Epoch Times Photo
Peter Schiff, CEO of Euro Pacific Capital, in this Mar. 6, 2014, file photo. (The Epoch Times)

At the time, the CPI included housing prices. According to the S&P/Case–Shiller U.S. National Home Price Index, housing prices advanced by 18.81 percent year-over-year in November 2021 to $276,120. Or, using numbers from the National Association of Realtors, single-family home prices climbed by 17.3 percent year-over-year to $358,000 in December 2021.

“So it’s a big problem. And unfortunately, it’s going to get much worse,” Schiff said.

But rather than stagflation, could the United States suffer a recession?

Cathie Wood, founder and CEO of Ark Invest, believes that there’s a potential risk for a recession in the United States. In a recent letter to investors (pdf), she wrote that the financial markets will monitor this trend over the next three months.

“During the next three to six months the market is likely to focus more on the risk of recession in the United States, the serious slowdown in the Chinese and emerging market economies, and potentially a surprising drop in inflation,” the letter reads.

Jeffrey Gundlach, the founder of DoubleLine Capital LP, said he’s on “recession watch.”

Speaking on a recent webcast, Gundlach, the billionaire “bond king,” noted that inflationary pressures are intensifying and that the broader economy has been “supported by the quantitative easing and the Fed’s balance sheet.”

“And since that’s going away, it is just not plausible to think that we don’t have more headwinds in 2022 for risk assets and, ultimately, for the economy. The signals from the bond market are starting to look a little bit like a pre-recessionary period,” he said. “We are going to be more on recession watch than we’ve been for the past two years.”

If an economic downturn does transpire, it will be challenging for the Federal Reserve because of its plans to raise interest rates from their historic lows.

At the end of its two-day Federal Open Market Committee policy meeting last week, the Fed signaled that it would pull the trigger on a rate hike in March.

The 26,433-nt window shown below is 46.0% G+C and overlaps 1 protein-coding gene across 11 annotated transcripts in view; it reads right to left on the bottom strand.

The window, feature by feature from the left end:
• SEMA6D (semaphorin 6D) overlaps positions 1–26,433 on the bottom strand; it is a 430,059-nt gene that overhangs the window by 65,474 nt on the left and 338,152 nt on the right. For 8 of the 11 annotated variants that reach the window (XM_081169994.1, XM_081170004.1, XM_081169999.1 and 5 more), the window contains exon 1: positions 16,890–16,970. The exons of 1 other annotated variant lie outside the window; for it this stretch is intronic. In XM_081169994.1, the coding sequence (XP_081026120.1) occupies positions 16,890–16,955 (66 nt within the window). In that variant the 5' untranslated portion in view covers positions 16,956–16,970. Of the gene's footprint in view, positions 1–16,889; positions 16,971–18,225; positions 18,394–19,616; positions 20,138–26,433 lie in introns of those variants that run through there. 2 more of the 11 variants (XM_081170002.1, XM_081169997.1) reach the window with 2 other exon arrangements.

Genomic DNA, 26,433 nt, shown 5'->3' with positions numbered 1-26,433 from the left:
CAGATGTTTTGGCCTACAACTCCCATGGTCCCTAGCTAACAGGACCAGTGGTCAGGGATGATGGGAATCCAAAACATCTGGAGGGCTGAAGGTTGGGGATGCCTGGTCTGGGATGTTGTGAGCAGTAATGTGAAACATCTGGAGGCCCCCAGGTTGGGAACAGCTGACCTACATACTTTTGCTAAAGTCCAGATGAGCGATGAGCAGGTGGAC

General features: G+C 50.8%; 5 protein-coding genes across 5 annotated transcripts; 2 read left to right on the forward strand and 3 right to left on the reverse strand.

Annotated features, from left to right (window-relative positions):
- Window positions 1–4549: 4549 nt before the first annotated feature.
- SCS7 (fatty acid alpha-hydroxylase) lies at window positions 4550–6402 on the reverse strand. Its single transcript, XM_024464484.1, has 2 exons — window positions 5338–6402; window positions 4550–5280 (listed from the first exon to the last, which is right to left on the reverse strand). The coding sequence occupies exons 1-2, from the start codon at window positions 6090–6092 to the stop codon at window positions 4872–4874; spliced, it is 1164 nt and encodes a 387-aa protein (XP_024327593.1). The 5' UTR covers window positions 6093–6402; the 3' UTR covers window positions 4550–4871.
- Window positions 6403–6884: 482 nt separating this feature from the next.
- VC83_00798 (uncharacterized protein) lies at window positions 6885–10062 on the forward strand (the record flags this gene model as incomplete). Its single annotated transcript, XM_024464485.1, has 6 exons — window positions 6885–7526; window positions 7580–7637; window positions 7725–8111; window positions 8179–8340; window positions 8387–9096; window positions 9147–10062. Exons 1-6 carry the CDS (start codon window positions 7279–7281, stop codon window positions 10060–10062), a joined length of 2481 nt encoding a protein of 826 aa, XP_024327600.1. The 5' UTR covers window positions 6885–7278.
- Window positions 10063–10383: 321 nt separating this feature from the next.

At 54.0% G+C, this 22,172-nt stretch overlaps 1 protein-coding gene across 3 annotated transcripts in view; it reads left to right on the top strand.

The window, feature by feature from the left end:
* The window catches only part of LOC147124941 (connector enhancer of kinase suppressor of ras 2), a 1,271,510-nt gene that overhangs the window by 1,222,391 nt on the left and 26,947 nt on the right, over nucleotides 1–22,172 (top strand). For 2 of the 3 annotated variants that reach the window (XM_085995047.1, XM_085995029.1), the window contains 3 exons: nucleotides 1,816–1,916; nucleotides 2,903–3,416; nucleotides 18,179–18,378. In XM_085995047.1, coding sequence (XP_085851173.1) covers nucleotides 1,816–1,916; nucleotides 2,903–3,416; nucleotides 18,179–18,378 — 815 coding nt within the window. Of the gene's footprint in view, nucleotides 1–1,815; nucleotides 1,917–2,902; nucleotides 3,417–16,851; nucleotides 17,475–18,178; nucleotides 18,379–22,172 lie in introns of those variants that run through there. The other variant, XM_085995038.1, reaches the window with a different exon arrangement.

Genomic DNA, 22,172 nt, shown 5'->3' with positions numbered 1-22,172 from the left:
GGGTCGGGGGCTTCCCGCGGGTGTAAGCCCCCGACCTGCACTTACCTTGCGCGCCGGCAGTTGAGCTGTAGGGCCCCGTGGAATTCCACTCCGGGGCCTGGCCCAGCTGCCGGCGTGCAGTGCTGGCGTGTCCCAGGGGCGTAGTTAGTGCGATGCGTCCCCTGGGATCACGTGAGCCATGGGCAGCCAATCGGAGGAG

Federal Reserve Bank of Atlanta President Raphael Bostic participates in a panel discussion at the American Economic Association/Allied Social Science Association (ASSA) 2019 meeting in Atlanta on Jan. 4, 2019. (Christopher Aluka Berry/Reuters)

It’s unclear by how much, but Atlanta Fed President Raphael Bostic told Financial Times that the central bank could raise rates by half a percent rather than 25 basis points.

“If the data say that things have evolved in a way that a 50 basis point move is required or [would] be appropriate, then I’m going to lean into that if moving in successive meetings makes sense. I’ll be comfortable with that,” Bostic said.

According to the CME FedWatch Tool, much of the market is penciling in a 25-basis-point boost to the current target rate.

But one investment analyst doesn’t think the country should be on stagflation watch.

“Our view is that stagflation is an extremely unlikely scenario in 2022,” Kristina Hooper, chief global market strategist at Invesco, said in a note, writing that the central bank will focus more on fighting inflation since it’s closer to achieving its full employment mandate.

Fed Chair Jerome Powell and the financial markets will be keeping a close eye on the January manufacturing data, job openings and quits numbers, and the January jobs report.

Andrew Moran
Andrew Moran covers business, economics, and finance. He has been a writer and reporter for more than a decade in Toronto, with bylines on Liberty Nation, Digital Journal, and Career Addict. He is also the author of "The War on Cash."